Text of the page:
OF Mans First Disobedience, and the Fruit
Of that Forbidden Tree, whose mortal tast
Brought Death into the World, and all our woe,
With loss of Eden, till one greater Man
Restore us, and regain the blissful Seat[ 5 ]
Sing Heav’nly Muse, that on the secret top
Of Oreb, or of Sinaididst inspire
That Shepherd, who first taught the chosen Seed,
In the Beginning how the Heav’ns and Earth
Rose out of Chaos: Or if Sion Hill [ 10 ]
Delight thee more, and Siloa’s Brook that flow’d
Fast by the Oracle of God; I thence
Invoke thy aid to my adventrous Song,
That with no middle flight intends to soar
Above th’ Aonian Mount, while it pursues [ 15 ]
Things unattempted yet in Prose or Rhime.
And chiefly Thou O Spirit, that dost prefer
Before all Temples th’ upright heart and pure,
Instruct me, for Thou know’st; Thou from the first
Wast present, and with mighty wings outspread [ 20 ]
Dove-like satst brooding on the vast Abyss
And mad’st it pregnant: What in me is dark
Illumin, what is low raise and support;
That to the highth of this great Argument
I may assert Eternal Providence, [ 25 ]
And justifie the wayes of God to men

 

Finally: Paradise Lost  translated…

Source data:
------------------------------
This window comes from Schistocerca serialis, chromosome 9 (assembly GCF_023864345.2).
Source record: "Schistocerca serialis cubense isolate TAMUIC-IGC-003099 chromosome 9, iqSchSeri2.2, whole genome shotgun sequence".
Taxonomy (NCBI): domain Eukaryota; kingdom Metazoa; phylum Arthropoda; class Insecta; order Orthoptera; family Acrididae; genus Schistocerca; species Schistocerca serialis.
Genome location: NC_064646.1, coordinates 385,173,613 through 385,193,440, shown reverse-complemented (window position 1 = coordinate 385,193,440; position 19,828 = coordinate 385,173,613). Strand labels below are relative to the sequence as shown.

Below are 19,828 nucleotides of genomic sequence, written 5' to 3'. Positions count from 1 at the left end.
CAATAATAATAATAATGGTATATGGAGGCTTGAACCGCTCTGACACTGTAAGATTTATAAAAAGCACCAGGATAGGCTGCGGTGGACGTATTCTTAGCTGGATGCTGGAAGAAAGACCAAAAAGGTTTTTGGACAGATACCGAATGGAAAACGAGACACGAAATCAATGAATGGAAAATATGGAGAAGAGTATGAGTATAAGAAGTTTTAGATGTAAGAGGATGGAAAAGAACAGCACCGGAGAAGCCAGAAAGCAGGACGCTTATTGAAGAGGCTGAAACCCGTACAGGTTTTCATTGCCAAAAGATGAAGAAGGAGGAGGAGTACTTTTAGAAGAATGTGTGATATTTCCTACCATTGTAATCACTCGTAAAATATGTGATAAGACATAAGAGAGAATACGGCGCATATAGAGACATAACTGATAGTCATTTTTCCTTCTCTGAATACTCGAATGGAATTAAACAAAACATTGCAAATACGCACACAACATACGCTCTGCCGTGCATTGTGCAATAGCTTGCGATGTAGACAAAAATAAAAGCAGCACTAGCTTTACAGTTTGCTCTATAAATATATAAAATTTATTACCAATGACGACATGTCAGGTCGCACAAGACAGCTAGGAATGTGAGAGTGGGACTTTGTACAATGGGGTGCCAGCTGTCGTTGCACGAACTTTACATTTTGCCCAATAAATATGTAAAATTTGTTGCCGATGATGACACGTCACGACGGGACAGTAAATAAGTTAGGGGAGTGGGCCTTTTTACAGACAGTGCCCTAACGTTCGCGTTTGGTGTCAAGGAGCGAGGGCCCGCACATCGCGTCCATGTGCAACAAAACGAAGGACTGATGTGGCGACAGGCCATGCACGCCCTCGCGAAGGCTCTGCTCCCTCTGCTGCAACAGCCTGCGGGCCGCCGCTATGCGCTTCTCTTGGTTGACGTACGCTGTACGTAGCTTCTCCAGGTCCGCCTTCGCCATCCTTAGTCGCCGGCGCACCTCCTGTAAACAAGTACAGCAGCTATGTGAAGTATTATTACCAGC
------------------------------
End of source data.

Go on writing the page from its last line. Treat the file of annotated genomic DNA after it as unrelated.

Silas Marner Day 28: I want more Dolly

agapanthus and alstromeria at Kew.JPG
Agapanthus and Red Hot Pokers at Kew. 

I’ve been reading Silas Marner very slowly here (search ‘Silas Marner’) and  intermittently for a few months. I’m in Chapter 15 today.  Yesterday’s post was continuing that slow read –  in chapter 14 – but today I’m speeding up a little. I’m thinking about how I time things when running a Shared Reading group. Not everything goes at the same speed. sometimes Shared Reading is a slow canal boat, sometimes a walk, but sometimes you get in the car and go fast.

People who have read with me a lot will say, ‘You don’t time things! You always go slowly!’ and I have to admit that’s true in the sense that I’d be happy to spend two hours going deeply into some lines… but then to make up time – and not get bored –  I’m going to rush past lots of other stuff.  Whole chapters sometimes. Whole books of  Paradise Lost – the war in Heaven, pah! But these lines, from Book 4, seem worth staying in for an hour or two:

                                                             for now
Satan, now first inflam’d with rage, came down,
The Tempter ere th’ Accuser of man-kind, [ 10 ]
To wreck on innocent frail man his loss
Of that first Battel, and his flight to Hell:
Yet not rejoycing in his speed, though bold,
Far off and fearless, nor with cause to boast,
Begins his dire attempt, which nigh the birth [ 15 ]
Now rowling, boiles in his tumultuous brest,
And like a devellish engine back recoiles
Upon himself; horror and doubt distract
His troubl’d thoughts, and from the bottom stirr
The Hell within him for within him Hell [ 20 ]
He brings, and round about him, nor from Hell
One step no more then from himself can fly
By change of place: